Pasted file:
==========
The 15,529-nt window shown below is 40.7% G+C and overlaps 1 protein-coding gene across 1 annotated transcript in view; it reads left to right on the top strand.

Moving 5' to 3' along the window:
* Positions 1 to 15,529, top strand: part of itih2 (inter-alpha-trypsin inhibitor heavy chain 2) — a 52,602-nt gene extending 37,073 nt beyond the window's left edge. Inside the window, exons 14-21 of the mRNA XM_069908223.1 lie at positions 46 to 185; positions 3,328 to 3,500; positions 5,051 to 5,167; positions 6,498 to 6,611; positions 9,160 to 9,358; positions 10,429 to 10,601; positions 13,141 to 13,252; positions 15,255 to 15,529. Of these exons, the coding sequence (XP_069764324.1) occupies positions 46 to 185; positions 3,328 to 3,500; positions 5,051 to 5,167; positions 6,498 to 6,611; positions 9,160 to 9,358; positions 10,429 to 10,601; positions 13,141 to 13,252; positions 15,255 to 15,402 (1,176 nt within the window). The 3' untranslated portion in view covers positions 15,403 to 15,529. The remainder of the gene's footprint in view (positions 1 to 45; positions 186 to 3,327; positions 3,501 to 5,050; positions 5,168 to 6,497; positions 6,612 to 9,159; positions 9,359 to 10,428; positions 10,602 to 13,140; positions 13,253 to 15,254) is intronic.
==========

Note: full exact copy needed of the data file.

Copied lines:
The 15,529-nt window shown below is 40.7% G+C and overlaps 1 protein-coding gene across 1 annotated transcript in view; it reads left to right on the top strand.

Moving 5' to 3' along the window:
* Positions 1 to 15,529, top strand: part of itih2 (inter-alpha-trypsin inhibitor heavy chain 2) — a 52,602-nt gene extending 37,073 nt beyond the window's left edge. Inside the window, exons 14-21 of the mRNA XM_069908223.1 lie at positions 46 to 185; positions 3,328 to 3,500; positions 5,051 to 5,167; positions 6,498 to 6,611; positions 9,160 to 9,358; positions 10,429 to 10,601; positions 13,141 to 13,252; positions 15,255 to 15,529. Of these exons, the coding sequence (XP_069764324.1) occupies positions 46 to 185; positions 3,328 to 3,500; positions 5,051 to 5,167; positions 6,498 to 6,611; positions 9,160 to 9,358; positions 10,429 to 10,601; positions 13,141 to 13,252; positions 15,255 to 15,402 (1,176 nt within the window). The 3' untranslated portion in view covers positions 15,403 to 15,529. The remainder of the gene's footprint in view (positions 1 to 45; positions 186 to 3,327; positions 3,501 to 5,050; positions 5,168 to 6,497; positions 6,612 to 9,159; positions 9,359 to 10,428; positions 10,602 to 13,140; positions 13,253 to 15,254) is intronic.